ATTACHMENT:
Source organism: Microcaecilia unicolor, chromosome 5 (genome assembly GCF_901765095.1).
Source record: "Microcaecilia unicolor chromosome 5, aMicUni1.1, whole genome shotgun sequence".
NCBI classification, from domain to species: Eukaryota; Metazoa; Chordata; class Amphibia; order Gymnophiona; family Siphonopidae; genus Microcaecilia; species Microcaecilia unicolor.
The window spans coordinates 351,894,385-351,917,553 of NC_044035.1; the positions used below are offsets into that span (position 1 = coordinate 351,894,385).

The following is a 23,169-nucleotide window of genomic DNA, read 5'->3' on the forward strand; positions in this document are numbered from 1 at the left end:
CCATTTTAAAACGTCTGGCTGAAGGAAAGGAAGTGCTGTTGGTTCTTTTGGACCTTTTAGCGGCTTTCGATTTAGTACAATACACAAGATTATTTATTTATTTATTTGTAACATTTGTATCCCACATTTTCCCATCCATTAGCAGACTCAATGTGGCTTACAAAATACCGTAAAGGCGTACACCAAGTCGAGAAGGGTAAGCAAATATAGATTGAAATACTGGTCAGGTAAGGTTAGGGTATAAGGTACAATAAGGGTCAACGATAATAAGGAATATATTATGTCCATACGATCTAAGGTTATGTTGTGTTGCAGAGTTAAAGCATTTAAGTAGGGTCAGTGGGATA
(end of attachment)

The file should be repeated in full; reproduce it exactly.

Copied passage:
Source organism: Microcaecilia unicolor, chromosome 5 (genome assembly GCF_901765095.1).
Source record: "Microcaecilia unicolor chromosome 5, aMicUni1.1, whole genome shotgun sequence".
NCBI classification, from domain to species: Eukaryota; Metazoa; Chordata; class Amphibia; order Gymnophiona; family Siphonopidae; genus Microcaecilia; species Microcaecilia unicolor.
The window spans coordinates 351,894,385-351,917,553 of NC_044035.1; the positions used below are offsets into that span (position 1 = coordinate 351,894,385).

The following is a 23,169-nucleotide window of genomic DNA, read 5'->3' on the forward strand; positions in this document are numbered from 1 at the left end:
CCATTTTAAAACGTCTGGCTGAAGGAAAGGAAGTGCTGTTGGTTCTTTTGGACCTTTTAGCGGCTTTCGATTTAGTACAATACACAAGATTATTTATTTATTTATTTGTAACATTTGTATCCCACATTTTCCCATCCATTAGCAGACTCAATGTGGCTTACAAAATACCGTAAAGGCGTACACCAAGTCGAGAAGGGTAAGCAAATATAGATTGAAATACTGGTCAGGTAAGGTTAGGGTATAAGGTACAATAAGGGTCAACGATAATAAGGAATATATTATGTCCATACGATCTAAGGTTATGTTGTGTTGCAGAGTTAAAGCATTTAAGTAGGGTCAGTGGGATA